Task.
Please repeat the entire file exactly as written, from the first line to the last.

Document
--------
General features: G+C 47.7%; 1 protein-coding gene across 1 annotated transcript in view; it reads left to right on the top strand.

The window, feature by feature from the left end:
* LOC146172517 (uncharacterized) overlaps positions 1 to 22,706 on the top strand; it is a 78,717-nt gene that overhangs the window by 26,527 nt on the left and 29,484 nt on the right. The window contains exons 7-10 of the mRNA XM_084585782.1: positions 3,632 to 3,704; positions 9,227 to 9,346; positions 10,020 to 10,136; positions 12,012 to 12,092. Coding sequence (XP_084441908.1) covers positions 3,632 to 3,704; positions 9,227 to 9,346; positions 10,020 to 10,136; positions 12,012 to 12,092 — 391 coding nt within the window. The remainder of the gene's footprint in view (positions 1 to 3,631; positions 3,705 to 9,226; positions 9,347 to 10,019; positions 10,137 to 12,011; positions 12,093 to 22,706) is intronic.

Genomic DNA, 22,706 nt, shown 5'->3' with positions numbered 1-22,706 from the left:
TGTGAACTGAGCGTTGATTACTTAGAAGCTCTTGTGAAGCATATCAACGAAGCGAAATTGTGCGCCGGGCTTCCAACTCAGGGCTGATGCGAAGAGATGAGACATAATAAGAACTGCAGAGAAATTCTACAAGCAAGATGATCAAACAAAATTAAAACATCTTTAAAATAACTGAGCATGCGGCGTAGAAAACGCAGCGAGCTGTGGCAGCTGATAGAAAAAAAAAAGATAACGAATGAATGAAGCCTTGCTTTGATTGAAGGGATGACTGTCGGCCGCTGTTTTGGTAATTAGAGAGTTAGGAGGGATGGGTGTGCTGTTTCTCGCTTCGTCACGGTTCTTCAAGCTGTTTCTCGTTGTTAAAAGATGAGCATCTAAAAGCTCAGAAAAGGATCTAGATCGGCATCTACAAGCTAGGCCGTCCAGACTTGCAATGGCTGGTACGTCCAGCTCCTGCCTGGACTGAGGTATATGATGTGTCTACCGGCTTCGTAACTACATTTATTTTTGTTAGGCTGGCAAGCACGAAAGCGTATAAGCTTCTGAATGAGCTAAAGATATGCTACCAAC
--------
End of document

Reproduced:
General features: G+C 47.7%; 1 protein-coding gene across 1 annotated transcript in view; it reads left to right on the top strand.

The window, feature by feature from the left end:
* LOC146172517 (uncharacterized) overlaps positions 1 to 22,706 on the top strand; it is a 78,717-nt gene that overhangs the window by 26,527 nt on the left and 29,484 nt on the right. The window contains exons 7-10 of the mRNA XM_084585782.1: positions 3,632 to 3,704; positions 9,227 to 9,346; positions 10,020 to 10,136; positions 12,012 to 12,092. Coding sequence (XP_084441908.1) covers positions 3,632 to 3,704; positions 9,227 to 9,346; positions 10,020 to 10,136; positions 12,012 to 12,092 — 391 coding nt within the window. The remainder of the gene's footprint in view (positions 1 to 3,631; positions 3,705 to 9,226; positions 9,347 to 10,019; positions 10,137 to 12,011; positions 12,093 to 22,706) is intronic.

Genomic DNA, 22,706 nt, shown 5'->3' with positions numbered 1-22,706 from the left:
TGTGAACTGAGCGTTGATTACTTAGAAGCTCTTGTGAAGCATATCAACGAAGCGAAATTGTGCGCCGGGCTTCCAACTCAGGGCTGATGCGAAGAGATGAGACATAATAAGAACTGCAGAGAAATTCTACAAGCAAGATGATCAAACAAAATTAAAACATCTTTAAAATAACTGAGCATGCGGCGTAGAAAACGCAGCGAGCTGTGGCAGCTGATAGAAAAAAAAAAGATAACGAATGAATGAAGCCTTGCTTTGATTGAAGGGATGACTGTCGGCCGCTGTTTTGGTAATTAGAGAGTTAGGAGGGATGGGTGTGCTGTTTCTCGCTTCGTCACGGTTCTTCAAGCTGTTTCTCGTTGTTAAAAGATGAGCATCTAAAAGCTCAGAAAAGGATCTAGATCGGCATCTACAAGCTAGGCCGTCCAGACTTGCAATGGCTGGTACGTCCAGCTCCTGCCTGGACTGAGGTATATGATGTGTCTACCGGCTTCGTAACTACATTTATTTTTGTTAGGCTGGCAAGCACGAAAGCGTATAAGCTTCTGAATGAGCTAAAGATATGCTACCAAC